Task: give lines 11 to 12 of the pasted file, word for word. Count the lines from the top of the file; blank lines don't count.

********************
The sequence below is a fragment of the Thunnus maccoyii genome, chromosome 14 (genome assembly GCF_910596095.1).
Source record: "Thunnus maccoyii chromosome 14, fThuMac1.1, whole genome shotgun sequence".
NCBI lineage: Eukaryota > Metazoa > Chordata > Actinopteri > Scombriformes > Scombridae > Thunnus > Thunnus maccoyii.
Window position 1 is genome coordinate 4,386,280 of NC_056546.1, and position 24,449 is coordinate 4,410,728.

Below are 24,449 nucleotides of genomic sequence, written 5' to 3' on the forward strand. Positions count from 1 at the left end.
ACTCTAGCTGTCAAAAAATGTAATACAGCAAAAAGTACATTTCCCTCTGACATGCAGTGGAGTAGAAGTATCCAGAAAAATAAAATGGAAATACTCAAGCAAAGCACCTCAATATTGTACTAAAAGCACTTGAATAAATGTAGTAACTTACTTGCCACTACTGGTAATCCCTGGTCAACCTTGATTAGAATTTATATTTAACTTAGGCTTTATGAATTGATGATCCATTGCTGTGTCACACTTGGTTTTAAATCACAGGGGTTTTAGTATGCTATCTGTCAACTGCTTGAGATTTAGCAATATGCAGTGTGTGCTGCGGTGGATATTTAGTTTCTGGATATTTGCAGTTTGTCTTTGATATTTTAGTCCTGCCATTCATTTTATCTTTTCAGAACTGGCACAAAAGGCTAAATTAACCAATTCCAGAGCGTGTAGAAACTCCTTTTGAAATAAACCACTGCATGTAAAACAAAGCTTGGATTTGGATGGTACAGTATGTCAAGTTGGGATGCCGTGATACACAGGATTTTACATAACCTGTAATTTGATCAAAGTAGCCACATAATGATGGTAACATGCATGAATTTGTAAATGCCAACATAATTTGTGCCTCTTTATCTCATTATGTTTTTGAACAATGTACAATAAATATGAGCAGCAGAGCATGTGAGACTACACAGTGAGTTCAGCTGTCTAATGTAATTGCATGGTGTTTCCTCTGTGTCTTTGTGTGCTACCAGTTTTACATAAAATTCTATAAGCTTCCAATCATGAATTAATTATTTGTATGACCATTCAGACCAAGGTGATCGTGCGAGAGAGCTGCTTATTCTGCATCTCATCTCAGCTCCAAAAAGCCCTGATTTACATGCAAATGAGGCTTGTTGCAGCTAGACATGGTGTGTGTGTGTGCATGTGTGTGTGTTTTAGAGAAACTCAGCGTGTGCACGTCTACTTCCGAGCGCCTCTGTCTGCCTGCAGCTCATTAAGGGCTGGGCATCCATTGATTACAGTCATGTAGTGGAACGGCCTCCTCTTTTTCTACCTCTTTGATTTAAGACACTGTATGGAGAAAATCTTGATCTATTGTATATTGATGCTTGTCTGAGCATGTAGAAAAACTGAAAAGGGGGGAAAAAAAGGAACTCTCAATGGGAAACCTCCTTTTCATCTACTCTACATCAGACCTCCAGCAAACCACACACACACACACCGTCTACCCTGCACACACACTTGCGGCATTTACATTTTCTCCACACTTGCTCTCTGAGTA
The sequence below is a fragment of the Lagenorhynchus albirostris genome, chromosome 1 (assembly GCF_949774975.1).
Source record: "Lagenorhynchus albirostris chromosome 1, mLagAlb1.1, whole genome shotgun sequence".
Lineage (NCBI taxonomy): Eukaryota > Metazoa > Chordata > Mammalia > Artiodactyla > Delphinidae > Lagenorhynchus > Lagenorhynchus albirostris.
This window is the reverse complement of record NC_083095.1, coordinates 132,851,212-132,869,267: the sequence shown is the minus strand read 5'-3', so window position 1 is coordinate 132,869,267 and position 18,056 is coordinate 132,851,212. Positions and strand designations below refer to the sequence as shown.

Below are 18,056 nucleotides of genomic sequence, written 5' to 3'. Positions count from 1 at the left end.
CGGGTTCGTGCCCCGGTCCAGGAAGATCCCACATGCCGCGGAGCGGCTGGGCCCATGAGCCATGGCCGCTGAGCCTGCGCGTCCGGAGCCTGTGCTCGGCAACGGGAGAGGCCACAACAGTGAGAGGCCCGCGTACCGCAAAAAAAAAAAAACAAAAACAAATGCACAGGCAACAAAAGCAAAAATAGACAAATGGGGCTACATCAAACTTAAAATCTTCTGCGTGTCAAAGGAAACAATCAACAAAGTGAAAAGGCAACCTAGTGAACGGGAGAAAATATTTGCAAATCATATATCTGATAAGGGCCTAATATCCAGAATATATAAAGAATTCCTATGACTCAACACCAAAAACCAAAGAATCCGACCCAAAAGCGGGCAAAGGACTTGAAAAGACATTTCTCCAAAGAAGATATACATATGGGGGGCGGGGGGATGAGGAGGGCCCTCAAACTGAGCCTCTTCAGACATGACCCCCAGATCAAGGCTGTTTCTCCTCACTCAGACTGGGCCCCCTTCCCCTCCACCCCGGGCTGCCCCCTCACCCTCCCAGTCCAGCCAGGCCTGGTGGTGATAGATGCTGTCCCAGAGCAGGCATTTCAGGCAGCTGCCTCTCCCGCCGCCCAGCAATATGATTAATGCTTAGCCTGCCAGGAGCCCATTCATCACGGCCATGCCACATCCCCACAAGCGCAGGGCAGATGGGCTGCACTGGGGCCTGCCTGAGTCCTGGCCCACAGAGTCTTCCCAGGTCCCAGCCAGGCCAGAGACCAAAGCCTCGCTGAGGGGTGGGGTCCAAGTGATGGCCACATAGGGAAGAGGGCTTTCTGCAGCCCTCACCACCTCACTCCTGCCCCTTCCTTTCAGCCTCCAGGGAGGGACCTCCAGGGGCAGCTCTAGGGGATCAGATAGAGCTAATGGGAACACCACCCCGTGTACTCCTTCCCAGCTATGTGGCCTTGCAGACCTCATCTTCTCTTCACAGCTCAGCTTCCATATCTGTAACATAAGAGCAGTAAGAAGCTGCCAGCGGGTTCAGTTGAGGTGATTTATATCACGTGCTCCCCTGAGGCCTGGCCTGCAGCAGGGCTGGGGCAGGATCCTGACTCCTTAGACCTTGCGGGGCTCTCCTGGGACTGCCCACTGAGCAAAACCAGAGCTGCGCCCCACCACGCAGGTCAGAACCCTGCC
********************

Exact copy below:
Below are 18,056 nucleotides of genomic sequence, written 5' to 3'. Positions count from 1 at the left end.
CGGGTTCGTGCCCCGGTCCAGGAAGATCCCACATGCCGCGGAGCGGCTGGGCCCATGAGCCATGGCCGCTGAGCCTGCGCGTCCGGAGCCTGTGCTCGGCAACGGGAGAGGCCACAACAGTGAGAGGCCCGCGTACCGCAAAAAAAAAAAAACAAAAACAAATGCACAGGCAACAAAAGCAAAAATAGACAAATGGGGCTACATCAAACTTAAAATCTTCTGCGTGTCAAAGGAAACAATCAACAAAGTGAAAAGGCAACCTAGTGAACGGGAGAAAATATTTGCAAATCATATATCTGATAAGGGCCTAATATCCAGAATATATAAAGAATTCCTATGACTCAACACCAAAAACCAAAGAATCCGACCCAAAAGCGGGCAAAGGACTTGAAAAGACATTTCTCCAAAGAAGATATACATATGGGGGGCGGGGGGATGAGGAGGGCCCTCAAACTGAGCCTCTTCAGACATGACCCCCAGATCAAGGCTGTTTCTCCTCACTCAGACTGGGCCCCCTTCCCCTCCACCCCGGGCTGCCCCCTCACCCTCCCAGTCCAGCCAGGCCTGGTGGTGATAGATGCTGTCCCAGAGCAGGCATTTCAGGCAGCTGCCTCTCCCGCCGCCCAGCAATATGATTAATGCTTAGCCTGCCAGGAGCCCATTCATCACGGCCATGCCACATCCCCACAAGCGCAGGGCAGATGGGCTGCACTGGGGCCTGCCTGAGTCCTGGCCCACAGAGTCTTCCCAGGTCCCAGCCAGGCCAGAGACCAAAGCCTCGCTGAGGGGTGGGGTCCAAGTGATGGCCACATAGGGAAGAGGGCTTTCTGCAGCCCTCACCACCTCACTCCTGCCCCTTCCTTTCAGCCTCCAGGGAGGGACCTCCAGGGGCAGCTCTAGGGGATCAGATAGAGCTAATGGGAACACCACCCCGTGTACTCCTTCCCAGCTATGTGGCCTTGCAGACCTCATCTTCTCTTCACAGCTCAGCTTCCATATCTGTAACATAAGAGCAGTAAGAAGCTGCCAGCGGGTTCAGTTGAGGTGATTTATATCACGTGCTCCCCTGAGGCCTGGCCTGCAGCAGGGCTGGGGCAGGATCCTGACTCCTTAGACCTTGCGGGGCTCTCCTGGGACTGCCCACTGAGCAAAACCAGAGCTGCGCCCCACCACGCAGGTCAGAACCCTGCC